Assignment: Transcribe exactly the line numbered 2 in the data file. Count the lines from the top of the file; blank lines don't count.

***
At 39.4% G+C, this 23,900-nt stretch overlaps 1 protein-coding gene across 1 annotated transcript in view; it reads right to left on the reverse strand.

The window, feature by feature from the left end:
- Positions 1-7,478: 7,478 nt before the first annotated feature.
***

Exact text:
The window, feature by feature from the left end: